Group members (those who share the same manager) must be within 5 workstation units of each other.
Managers must be within 10 units of the closest group member.
Those in the same department must be within 5 units of each other.
Distances between one workstation to another are represented as a weighted graph data structure. Each vertex is a workstation and each edge has the distance to its neighboring workstations.
What is the best way to encode this problem for a genetic algorithm, and what would be suitable choices for crossover, mutation, and fitness functions?
I currently have an algorithm using OX1 crossover and random swapping, but in general it performs poorly and slowly. The chromosome is encoded as an array of objects representing FTEs, but since I'm green to all this, that probably isn't the best way to do things.

Looking to get started with FPGAs — speed up? [closed]

I'm very interested in learning FPGA development. I've found a bunch of "getting started with FPGA" questions here, and other tutorials and resources on the internet. But I'm primarily interested in using FPGAs as an accelerator, and I can't figure out what devices will actually offer a speed up over a desktop CPU (say a recent i7).
My particular interest at the moment is cellular automata (and other parallel environments like neural networks and agent based modeling). I'd like to experiment with 3d or higher dimensional cellular automatas. My question is - will the low-cost $100-$200 starter kits provide something that have potential to produce a significant speed up over a desktop CPU? Or would I need to spend more and get a higher end model FPGA?
The FPGA can be a very good accelerator, but (and this is a big BUG) it is usually is very expensive. We have here machines like the beecube, a convey or from Dini godzillas part time nanny, and they are all very expensive (>10k$) and even with these machines many applications can be better accelerated with a standard cpu cluster or gpus. That FPGA is a bit better when the total cost of ownership is considered as you have there usually a better engery efficiency.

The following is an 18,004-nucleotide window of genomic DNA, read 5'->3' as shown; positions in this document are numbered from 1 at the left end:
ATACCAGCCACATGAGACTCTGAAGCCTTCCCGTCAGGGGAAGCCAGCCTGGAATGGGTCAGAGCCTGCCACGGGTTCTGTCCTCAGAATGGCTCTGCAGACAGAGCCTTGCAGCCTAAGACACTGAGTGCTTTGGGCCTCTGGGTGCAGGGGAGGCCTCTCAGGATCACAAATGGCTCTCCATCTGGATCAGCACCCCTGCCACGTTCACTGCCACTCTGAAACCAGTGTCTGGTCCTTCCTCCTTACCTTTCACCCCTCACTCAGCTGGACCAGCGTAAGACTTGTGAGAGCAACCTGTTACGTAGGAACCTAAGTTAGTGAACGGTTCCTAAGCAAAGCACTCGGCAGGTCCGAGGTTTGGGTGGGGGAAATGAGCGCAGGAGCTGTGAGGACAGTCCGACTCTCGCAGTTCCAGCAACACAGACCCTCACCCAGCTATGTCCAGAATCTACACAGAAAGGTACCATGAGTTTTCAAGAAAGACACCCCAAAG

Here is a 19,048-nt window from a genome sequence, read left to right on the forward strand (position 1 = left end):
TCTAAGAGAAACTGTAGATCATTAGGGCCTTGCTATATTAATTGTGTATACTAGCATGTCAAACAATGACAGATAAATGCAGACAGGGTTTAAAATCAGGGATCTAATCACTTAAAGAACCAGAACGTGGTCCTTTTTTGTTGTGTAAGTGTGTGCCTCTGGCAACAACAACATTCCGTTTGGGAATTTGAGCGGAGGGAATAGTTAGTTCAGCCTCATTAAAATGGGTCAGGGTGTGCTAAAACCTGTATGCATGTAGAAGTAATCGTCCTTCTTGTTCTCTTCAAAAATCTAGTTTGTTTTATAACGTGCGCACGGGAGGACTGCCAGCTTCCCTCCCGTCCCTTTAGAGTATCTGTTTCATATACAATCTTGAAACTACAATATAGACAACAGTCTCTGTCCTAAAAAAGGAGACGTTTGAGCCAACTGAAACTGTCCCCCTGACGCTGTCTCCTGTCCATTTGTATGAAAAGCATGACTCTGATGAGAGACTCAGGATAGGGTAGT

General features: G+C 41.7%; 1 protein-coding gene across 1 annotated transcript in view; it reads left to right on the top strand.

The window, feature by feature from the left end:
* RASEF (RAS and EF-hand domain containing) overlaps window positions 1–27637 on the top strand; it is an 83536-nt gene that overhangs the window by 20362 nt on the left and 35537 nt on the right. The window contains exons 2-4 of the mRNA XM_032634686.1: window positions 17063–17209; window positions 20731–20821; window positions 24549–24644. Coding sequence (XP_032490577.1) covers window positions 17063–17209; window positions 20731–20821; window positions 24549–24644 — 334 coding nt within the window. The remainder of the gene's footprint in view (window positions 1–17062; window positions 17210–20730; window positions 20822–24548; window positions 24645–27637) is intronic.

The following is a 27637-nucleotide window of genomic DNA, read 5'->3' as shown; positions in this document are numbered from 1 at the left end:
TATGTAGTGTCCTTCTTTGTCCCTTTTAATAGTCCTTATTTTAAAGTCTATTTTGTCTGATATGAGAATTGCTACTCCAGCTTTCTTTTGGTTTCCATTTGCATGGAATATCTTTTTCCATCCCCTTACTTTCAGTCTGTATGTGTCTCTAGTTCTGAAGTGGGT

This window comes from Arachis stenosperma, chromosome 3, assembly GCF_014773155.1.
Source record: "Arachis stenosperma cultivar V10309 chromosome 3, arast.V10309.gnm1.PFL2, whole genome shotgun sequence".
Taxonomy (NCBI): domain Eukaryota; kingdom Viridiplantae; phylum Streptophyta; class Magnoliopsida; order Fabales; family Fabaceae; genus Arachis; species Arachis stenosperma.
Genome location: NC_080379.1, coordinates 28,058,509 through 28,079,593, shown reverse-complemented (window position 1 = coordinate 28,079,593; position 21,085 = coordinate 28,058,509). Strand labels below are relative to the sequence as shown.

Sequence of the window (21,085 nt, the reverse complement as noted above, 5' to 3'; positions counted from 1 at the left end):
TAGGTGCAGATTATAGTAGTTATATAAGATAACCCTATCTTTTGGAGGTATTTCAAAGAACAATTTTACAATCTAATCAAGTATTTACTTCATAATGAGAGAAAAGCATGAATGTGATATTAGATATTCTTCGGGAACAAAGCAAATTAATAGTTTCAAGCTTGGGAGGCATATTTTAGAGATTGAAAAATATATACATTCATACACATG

But there are applications that you can accelerate. On the lower scale you can/should do an rough estimate if its worth for you application, but you need there more concrete numbers for your application. Consider an standard deskop cpu: usually it has at least 4 cores (or dual with hyperthreading, not to mention the vector units), and clocks at, say 3 GHz. This results in 12 GCycles per second computation power. The (cheap) FPGAs you can get to 250 MHz (better can reach up to 500 MHz, but that must be very friendly designs and very good speed grades), so you need approx. 50 Operations in parallel, to compete with the CPU (actually its a bit better because the cpu has usually not 1 cycle ops, but it also has vector operations so we are equal).
50 Operations sounds much, and is hard, but is doable (the magic word here is pipeling). So you should know exactly how you are going to implement you design in hardware and which degree of parallelism you can use.
Even if you solve that parallelism problem, we come now to the real problem: The memory.
Above mentioned accelerators have so much compute capacity, they could do thousands things in parallel, but the real problem with such computation power is: how to get the data into/out of them. And you also have this problem in your small scale. In your desktop PC the cpu transfers more than 20GB/s to/from memory (good GPU card make 100GB/s and more), while your small accelerator for 100-200$ has at most (when you get lucky) 1-2 GB/s per PCI-Exp.
If its worth for you, depends completely on your application (and here you need far more details than: 3D Cellular Automatas, you must know the neighbourhoods, the required precision (do you double, single float, or integers or fixpoint...?), and your use case (do you transfer initial cell values, let the machine compute 2 day, and than transfer cell values back, or do you need the cell values after every step (this makes a huge difference in the required bandwidth while computation)).
But overall, without knowing more, I would say: Its 100$-200$ worth.
But not because you can compute your cellular automatas faster (which I dont believe), but because you will lern. And you will not only learn to design hardware and the development on FPGAs, but I see with our students that we have here, always that they get with the hardware design knowledge also a far better understanding on how the hardware actually look and behaves like. Sure nothing what you do on your FPGA is direct related to the interior of the cpu, but many get a better feeling for what hardware in general is capable of, which in turn make them even more effective software developer.
But I have also to admit: You are going to pay a much higher price than just the 100-200$: You have to spent really much time on it.
Disclaimer: I work for a reconfigurable system developer/manufacturer.
A short answer to your question "will the low-cost $100-$200 starter kits provide something that have potential to produce a significant speed up over a desktop CPU" is probably not.
A longer answer: